A Primer on Acne — Causes, Treatments, and Future Research

A Primer on Acne: Causes, Treatments, and Future Research

There's still a lot to learn about acne — what causes it? What's the best treatment? See where research is headed to treat this condition.

Zits, pimples, blemishes, and all the other names for it — from those pre-pubescent days sometimes into adulthood, we’ve all likely experienced acne. But do you know where acne comes from? What exactly does your body go through to produce these inflamed marks?

How the Body Produces Acne
Our skin is covered with little dots — the openings of hair follicles, where hair emerges from the skin and where sweat is secreted — called pores. Each pore contains a sebaceous gland that produces sebum: an oily substance that covers much of our bodies in a thin protective layer. It helps to regulate body heat and to stop bacteria from setting up shop on the body’s surface. Of course, there can be too much of a good thing: Too much sebum (or oil), combined with naturally occurring dead skin cells and bacteria, can block our pores. What happens next? Sebum that becomes trapped causes the follicle to balloon, and thus a pimple is born.

Bacteria: Good vs. Bad
Now here’s a well-kept secret — our bodies are actually covered in bacteria. The good thing is that this bacteria helps rather than harms us. Recent research shows that an imbalance of good and bad (infectious) forms of the bacteria are associated with skin problems like acne. When there’s an overgrowth of the infectious type of bacteria, scientists believe this may lead to inflammation, blocked follicles, and, ultimately, acne.

Other Causes of Acne
Part of what makes acne so elusive to treat is the fact that it has different causes. For people in those awkward teenage years when zits have their coming out party, well, you can thank fluctuating hormones. While they do not directly create acne, these hormones do cause the sebaceous glands to enlarge, thereby producing more sebum. Remember that oily overload we mentioned before? The more sebum that’s produced, the greater the chances that some follicles will be blocked and become inflamed.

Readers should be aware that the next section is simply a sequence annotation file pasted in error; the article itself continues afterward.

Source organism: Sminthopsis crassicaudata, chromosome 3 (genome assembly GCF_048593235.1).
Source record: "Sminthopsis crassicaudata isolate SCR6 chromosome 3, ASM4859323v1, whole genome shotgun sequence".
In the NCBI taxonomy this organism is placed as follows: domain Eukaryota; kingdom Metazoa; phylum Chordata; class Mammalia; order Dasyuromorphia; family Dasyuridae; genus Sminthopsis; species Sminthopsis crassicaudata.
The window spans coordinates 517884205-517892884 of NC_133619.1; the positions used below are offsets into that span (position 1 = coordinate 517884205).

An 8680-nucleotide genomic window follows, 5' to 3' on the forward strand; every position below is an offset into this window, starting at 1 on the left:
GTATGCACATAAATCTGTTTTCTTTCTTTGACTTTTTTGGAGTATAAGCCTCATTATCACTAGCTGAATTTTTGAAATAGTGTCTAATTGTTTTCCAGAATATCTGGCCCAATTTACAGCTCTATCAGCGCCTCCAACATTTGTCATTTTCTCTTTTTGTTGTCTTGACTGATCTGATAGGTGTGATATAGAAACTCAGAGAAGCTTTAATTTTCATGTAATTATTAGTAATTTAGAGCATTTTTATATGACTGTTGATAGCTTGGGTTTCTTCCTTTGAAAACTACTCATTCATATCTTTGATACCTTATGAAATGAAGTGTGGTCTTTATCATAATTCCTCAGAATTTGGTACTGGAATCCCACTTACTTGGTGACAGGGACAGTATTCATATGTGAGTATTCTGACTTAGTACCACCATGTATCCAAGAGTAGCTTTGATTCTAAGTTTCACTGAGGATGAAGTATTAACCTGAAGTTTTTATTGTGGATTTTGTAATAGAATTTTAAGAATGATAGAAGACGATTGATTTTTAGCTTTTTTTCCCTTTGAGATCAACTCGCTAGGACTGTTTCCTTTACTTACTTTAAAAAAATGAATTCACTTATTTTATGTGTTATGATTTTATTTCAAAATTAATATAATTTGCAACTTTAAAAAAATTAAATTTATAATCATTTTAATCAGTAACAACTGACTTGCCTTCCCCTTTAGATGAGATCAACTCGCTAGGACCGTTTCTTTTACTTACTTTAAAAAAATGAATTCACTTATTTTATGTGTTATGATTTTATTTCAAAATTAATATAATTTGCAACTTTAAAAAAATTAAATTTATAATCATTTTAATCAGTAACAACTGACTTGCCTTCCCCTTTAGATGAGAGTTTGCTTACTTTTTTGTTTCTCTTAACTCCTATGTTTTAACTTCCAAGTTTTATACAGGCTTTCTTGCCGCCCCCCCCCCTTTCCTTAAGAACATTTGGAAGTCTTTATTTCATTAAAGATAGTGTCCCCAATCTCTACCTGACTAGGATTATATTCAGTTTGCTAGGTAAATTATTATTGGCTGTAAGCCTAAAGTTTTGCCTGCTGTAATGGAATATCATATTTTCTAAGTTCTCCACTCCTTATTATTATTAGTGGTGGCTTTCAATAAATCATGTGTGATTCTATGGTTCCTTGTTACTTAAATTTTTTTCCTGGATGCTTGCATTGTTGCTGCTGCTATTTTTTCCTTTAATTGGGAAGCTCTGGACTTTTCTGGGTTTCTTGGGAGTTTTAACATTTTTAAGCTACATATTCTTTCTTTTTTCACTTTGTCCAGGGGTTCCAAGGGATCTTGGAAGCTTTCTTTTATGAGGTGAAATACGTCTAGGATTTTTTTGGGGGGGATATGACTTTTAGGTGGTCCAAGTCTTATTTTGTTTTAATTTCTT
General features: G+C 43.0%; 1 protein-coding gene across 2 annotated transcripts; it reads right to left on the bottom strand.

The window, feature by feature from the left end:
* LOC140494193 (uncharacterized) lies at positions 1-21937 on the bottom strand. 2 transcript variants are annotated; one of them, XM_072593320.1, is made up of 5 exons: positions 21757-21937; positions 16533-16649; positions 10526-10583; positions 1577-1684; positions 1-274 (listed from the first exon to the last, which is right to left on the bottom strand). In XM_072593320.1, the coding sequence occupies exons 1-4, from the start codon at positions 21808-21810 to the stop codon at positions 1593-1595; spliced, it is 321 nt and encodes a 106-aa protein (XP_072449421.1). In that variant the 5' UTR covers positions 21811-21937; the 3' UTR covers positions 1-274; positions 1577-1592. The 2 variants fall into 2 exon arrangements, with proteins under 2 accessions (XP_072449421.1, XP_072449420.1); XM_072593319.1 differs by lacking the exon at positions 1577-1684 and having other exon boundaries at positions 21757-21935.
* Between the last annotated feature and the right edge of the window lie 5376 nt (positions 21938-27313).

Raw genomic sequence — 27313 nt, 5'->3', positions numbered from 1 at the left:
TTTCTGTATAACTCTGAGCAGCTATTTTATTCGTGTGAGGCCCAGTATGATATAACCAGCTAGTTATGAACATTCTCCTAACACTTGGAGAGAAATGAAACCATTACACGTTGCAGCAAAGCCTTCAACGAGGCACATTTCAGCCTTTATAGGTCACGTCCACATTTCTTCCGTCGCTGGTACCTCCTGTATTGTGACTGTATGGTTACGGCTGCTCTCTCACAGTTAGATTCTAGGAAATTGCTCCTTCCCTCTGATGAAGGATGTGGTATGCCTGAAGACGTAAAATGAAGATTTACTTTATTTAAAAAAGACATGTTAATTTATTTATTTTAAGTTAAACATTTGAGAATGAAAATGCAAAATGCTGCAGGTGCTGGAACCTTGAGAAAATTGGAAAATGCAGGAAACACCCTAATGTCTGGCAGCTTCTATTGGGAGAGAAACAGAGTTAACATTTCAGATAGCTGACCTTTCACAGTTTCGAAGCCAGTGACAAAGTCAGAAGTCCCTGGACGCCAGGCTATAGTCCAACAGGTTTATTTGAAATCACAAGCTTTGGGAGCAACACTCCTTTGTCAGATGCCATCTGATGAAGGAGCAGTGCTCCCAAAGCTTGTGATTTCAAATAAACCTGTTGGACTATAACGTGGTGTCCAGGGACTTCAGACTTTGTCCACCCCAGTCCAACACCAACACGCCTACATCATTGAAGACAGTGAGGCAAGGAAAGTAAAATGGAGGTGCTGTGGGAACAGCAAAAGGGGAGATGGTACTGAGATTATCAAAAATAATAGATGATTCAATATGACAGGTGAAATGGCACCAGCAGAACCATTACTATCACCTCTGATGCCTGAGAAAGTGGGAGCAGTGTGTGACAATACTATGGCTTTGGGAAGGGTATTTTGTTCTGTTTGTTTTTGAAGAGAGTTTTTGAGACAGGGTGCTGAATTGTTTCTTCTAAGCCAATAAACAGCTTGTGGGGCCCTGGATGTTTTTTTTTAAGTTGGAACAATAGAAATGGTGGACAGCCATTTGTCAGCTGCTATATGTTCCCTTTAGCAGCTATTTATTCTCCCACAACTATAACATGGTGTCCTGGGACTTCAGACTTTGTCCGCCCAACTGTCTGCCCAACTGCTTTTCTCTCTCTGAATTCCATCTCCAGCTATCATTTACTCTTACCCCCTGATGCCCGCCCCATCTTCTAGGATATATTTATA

For those who are a bit older, i.e., young adults and adults, there are different factors. If you’re 30 and have full-blown adult acne or occasional breakouts, your acne may be caused by a combination of your genetics, diet, and overall health.

Acne Treatments and Research
Acne treatments currently fall into three main categories:

  • Topical Treatments: Topical retinoids, which are chemically derived from vitamin A, are often prescribed as the first line of defense against acne. They can help prevent dead skin cells from clogging pores when spread on the skin. Other topical acne treatments are geared to break apart the blocked follicles by including ingredients like benzoyl peroxide or salicylic acid. Many acne creams or treatments contain such high concentrations of benzoyl peroxide that you may even notice the ingredient’s bleaching effects on your favorite pillows, towels, and clothes. Unfortunately, these treatments often dry the skin.
  • Oral Antibiotics: An antibiotic acne treatment typically means taking a pill and trying to eliminate the acne by attacking the bacteria. But here’s the challenge — while antibiotics help to kill the infectious bacteria we mentioned earlier, they often do the same with good bacteria that we need to maintain beautiful, healthy skin. Recent developments have enabled researchers to counter this scenario with treatments that specifically target acne-causing bacteria. However, this approach is still under investigation and not yet on the market.
  • Other Treatments/Emerging Therapies: Another common approach is to fight acne with other oral medications — isotretinoin, for example, is a retinoid taken orally to stop sebum production. Other researchers are focusing on emerging treatments, such as an acne vaccine. They’ve identified an antibody to a toxic protein that drives the inflammation that leads to acne. The idea behind this approach, which is still being investigated, is to halt the acne-causing effects of bacteria rather than eliminate the bacteria altogether.

With 50 million people diagnosed with acne each year in the United States alone, it’s no surprise that researchers continue to explore different ways to combat this pervasive condition. Future studies may provide answers that will help us get rid of acne for good. If acne is causing trouble for you or a loved one, consider being part of the research to help find an answer. Take a look at Science 37’s open studies and see if one might be a fit.


Lawrence Lloyd has more than a decade of experience in health communication strategies, marketing, and content development in academic, Fortune 500, and start-up environments. Lawrence earned his MA in journalism from USC and his BA in communication from California State University, Los Angeles. He loves exploring the different ways that Science 37 can expand patient access to innovative therapies.

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